Arthur is now persona non grata in his own family, weakly supported by his mother and visiting grandmother. For support he leans on an elderly woman neighbor, his friend Gus, and his employer for the summer at a local shoe store. He bonds with Maggie's mother. Without his father's financial support, he arranges to attend the much less expensive local university instead of Columbia. Robbie seems to adopt his father's moral principles, though he is otherwise socially odd, spending his free time fishing or hunting with a group of older men in a strange community of misfits. He becomes an increasingly dark and sullen presence; Richard appears not to notice, Lois voices some concerns which go nowhere. Arthur's relationship with Maggie's survives several months of separation while she is away at Radcliffe. When she and Arthur bolt the doors to ensure themselves some privacy in the Aldermen house, for a few hours during Christmas vacation, Robbie raises alarms and Richard orders Arthur to move out of the family home.

Richard has become increasingly involved in church activities and participates in outreach programs and counseling. He devotes exceptional amounts of time to Irene, a former prostitute who earns a meager income waitressing at a local truck stop. Irene becomes an ever more intrusive presence. Her pregnancy leads to a dramatic resolution of the Alderman family's conflicts.


The New York Times reviewer noted that the subject was "something of a departure from her usual analysis of aberrant personalities" and "surprisingly dull" and "a bit of a yawn". She complained that Highsmith focused on a "sympathetic yet unexceptional youth" ill-suited to "her brilliant insights into criminal psychology" that might better have targeted his brother and father.[7] The reviewer for The Tablet, a London-based Roman Catholic journal, wrote: "One of the annoying things about this cold story is that it forces one to take the wrong side, for Arthur and his mother are so nice in spite of their behaviour, while Richard and Robbie are so odious in their righteousness -- maybe because of it, the author seems to suggest." She praised "the atmosphere of small-town summer" but faulted the denouement: "It is some kind of solution, but not a comfortable one; Miss Highsmith can do much better than this callous if skilful story."[8]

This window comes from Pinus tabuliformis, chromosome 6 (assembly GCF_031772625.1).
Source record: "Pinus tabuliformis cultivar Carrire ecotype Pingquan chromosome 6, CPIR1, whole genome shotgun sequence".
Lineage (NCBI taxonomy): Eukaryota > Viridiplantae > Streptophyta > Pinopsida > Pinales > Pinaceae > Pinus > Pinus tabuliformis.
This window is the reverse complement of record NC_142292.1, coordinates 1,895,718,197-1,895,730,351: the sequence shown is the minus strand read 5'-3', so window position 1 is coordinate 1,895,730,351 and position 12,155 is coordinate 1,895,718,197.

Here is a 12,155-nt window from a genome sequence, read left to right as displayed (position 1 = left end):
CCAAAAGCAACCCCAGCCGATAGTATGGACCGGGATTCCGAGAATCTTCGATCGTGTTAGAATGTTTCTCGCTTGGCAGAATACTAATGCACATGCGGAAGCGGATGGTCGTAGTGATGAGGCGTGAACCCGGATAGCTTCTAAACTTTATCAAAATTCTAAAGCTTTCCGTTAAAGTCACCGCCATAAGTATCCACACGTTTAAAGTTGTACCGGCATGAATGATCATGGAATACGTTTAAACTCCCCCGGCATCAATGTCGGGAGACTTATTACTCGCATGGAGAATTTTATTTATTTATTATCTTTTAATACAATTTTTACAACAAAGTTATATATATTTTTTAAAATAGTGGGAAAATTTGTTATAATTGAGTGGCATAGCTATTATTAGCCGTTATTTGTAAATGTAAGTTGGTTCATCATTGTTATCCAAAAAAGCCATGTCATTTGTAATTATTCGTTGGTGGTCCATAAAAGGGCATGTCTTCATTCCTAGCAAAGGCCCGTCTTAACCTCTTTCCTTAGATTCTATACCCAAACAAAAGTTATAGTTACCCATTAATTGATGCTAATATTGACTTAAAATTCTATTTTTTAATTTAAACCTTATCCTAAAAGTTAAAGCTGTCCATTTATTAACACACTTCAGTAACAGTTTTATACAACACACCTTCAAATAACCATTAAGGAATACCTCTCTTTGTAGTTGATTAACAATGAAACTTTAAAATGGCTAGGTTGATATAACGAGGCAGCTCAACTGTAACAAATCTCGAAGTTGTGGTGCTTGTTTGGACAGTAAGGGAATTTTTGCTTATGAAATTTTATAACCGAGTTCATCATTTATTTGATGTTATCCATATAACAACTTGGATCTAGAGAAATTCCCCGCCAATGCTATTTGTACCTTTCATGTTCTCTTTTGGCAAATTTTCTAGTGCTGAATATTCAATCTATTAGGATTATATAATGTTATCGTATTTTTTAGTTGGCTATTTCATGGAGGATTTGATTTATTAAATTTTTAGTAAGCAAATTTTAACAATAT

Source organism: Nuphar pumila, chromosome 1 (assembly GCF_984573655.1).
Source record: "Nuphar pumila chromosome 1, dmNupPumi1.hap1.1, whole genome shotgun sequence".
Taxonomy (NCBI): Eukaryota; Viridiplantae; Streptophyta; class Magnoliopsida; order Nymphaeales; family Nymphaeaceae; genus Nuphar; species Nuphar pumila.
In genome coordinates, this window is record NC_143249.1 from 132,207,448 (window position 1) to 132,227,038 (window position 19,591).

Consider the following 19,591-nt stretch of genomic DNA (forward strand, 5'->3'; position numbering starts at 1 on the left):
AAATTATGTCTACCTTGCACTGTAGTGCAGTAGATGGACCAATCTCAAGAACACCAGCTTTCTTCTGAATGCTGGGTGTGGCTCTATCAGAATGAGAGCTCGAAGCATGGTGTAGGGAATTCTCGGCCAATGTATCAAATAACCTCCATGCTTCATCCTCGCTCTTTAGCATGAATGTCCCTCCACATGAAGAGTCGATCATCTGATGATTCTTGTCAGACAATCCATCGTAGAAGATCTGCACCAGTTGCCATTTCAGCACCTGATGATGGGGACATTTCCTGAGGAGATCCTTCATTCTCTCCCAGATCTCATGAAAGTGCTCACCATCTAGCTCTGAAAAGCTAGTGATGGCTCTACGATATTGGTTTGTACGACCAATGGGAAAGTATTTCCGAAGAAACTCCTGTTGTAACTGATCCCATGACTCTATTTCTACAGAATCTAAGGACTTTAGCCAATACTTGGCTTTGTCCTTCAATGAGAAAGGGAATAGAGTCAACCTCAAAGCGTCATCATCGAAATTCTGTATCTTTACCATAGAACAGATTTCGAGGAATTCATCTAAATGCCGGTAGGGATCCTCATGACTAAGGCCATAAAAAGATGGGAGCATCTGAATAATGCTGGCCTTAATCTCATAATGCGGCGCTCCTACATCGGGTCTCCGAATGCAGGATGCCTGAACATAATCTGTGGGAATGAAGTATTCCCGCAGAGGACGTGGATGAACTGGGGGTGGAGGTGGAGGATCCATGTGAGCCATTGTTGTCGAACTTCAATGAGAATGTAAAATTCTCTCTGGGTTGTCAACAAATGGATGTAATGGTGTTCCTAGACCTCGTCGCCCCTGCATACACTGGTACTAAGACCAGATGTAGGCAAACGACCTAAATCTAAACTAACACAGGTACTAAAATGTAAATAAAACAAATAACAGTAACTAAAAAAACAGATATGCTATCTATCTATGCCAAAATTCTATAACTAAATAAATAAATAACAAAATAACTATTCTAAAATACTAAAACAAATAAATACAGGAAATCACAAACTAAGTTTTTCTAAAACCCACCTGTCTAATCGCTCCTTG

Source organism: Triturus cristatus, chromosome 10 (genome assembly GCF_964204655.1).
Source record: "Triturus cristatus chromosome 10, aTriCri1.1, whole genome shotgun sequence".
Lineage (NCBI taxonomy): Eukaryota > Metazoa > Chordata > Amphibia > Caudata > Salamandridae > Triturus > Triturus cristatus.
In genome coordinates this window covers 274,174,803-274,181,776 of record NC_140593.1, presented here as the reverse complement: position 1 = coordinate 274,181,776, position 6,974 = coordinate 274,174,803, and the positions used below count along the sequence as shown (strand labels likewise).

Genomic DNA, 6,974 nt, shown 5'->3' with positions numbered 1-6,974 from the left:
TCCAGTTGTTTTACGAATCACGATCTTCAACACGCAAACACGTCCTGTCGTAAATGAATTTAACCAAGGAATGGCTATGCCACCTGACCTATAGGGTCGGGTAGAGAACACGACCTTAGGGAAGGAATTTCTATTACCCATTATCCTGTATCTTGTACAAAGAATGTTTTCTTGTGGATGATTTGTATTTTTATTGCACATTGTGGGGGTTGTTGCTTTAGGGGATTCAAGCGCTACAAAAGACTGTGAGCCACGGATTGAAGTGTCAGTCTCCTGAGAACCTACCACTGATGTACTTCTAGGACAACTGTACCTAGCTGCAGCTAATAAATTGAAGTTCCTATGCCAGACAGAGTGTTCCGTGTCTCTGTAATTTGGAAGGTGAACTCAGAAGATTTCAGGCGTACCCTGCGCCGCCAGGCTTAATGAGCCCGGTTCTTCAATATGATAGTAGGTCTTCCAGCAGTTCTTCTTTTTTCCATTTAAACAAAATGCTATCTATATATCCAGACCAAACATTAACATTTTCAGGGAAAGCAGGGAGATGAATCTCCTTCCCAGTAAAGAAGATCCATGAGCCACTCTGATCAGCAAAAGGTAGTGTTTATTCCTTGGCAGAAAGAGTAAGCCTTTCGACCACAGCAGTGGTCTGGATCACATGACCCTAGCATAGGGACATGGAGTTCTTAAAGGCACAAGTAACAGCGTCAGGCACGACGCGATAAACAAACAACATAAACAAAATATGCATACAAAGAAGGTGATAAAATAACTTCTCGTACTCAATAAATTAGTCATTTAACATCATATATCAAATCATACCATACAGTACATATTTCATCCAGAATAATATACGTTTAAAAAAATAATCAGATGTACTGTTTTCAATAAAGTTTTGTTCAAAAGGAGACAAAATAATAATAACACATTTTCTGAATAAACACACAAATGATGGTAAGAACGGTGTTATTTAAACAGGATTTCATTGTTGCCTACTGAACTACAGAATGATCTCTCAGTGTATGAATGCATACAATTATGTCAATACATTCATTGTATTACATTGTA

1. Andrew Wilson, Beautiful Shadow: A Life of Patricia Highsmith (London: Bloomsbury, 2003),
  2. Wilson, Beautiful Shadow,
  3. Wilson, Beautiful Shadow,
  4. Sallis, James (October 1, 2001). "Review: The Selected Stories of Patricia Highsmith". Boston Review. Retrieved December 8, 2015.
  5. Schenkar, Joan (2009). "ch. 34 The cake that was shaped like a coffin". The Talented Miss Highsmith: The Secret Life and Serious Art of Patricia Highsmith. St. Martin's Press.
  6. Patricia Highsmith, People Who Knock on the Door (Penzler Books, 1985), 93-4
  7. Stasio, Marilyn (November 24, 1985). "In Short: Fiction". New York Times. Retrieved December 8, 2015.
  8. Butcher, Mary Vonne (February 26, 1983). "An Irish tragedy". The Tablet. Retrieved December 9, 2015.